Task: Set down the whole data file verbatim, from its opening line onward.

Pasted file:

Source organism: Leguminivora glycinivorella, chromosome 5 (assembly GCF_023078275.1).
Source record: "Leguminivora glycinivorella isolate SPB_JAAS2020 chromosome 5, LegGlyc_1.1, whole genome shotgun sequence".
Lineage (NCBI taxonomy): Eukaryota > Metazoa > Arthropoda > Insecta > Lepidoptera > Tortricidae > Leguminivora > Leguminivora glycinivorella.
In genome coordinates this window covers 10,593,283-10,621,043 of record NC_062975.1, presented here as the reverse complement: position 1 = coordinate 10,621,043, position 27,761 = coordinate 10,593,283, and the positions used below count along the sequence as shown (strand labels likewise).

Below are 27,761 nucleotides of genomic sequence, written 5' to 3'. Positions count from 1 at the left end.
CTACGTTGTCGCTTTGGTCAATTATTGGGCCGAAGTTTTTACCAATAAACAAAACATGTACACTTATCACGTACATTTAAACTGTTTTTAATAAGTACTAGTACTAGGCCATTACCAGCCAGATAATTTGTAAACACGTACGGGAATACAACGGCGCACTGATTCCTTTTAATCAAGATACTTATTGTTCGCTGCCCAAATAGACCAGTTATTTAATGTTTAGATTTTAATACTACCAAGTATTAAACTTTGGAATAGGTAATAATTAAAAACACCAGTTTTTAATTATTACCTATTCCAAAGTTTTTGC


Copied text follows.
Source organism: Leguminivora glycinivorella, chromosome 5 (assembly GCF_023078275.1).
Source record: "Leguminivora glycinivorella isolate SPB_JAAS2020 chromosome 5, LegGlyc_1.1, whole genome shotgun sequence".
Lineage (NCBI taxonomy): Eukaryota > Metazoa > Arthropoda > Insecta > Lepidoptera > Tortricidae > Leguminivora > Leguminivora glycinivorella.
In genome coordinates this window covers 10,593,283-10,621,043 of record NC_062975.1, presented here as the reverse complement: position 1 = coordinate 10,621,043, position 27,761 = coordinate 10,593,283, and the positions used below count along the sequence as shown (strand labels likewise).

Below are 27,761 nucleotides of genomic sequence, written 5' to 3'. Positions count from 1 at the left end.
CTACGTTGTCGCTTTGGTCAATTATTGGGCCGAAGTTTTTACCAATAAACAAAACATGTACACTTATCACGTACATTTAAACTGTTTTTAATAAGTACTAGTACTAGGCCATTACCAGCCAGATAATTTGTAAACACGTACGGGAATACAACGGCGCACTGATTCCTTTTAATCAAGATACTTATTGTTCGCTGCCCAAATAGACCAGTTATTTAATGTTTAGATTTTAATACTACCAAGTATTAAACTTTGGAATAGGTAATAATTAAAAACACCAGTTTTTAATTATTACCTATTCCAAAGTTTTTGC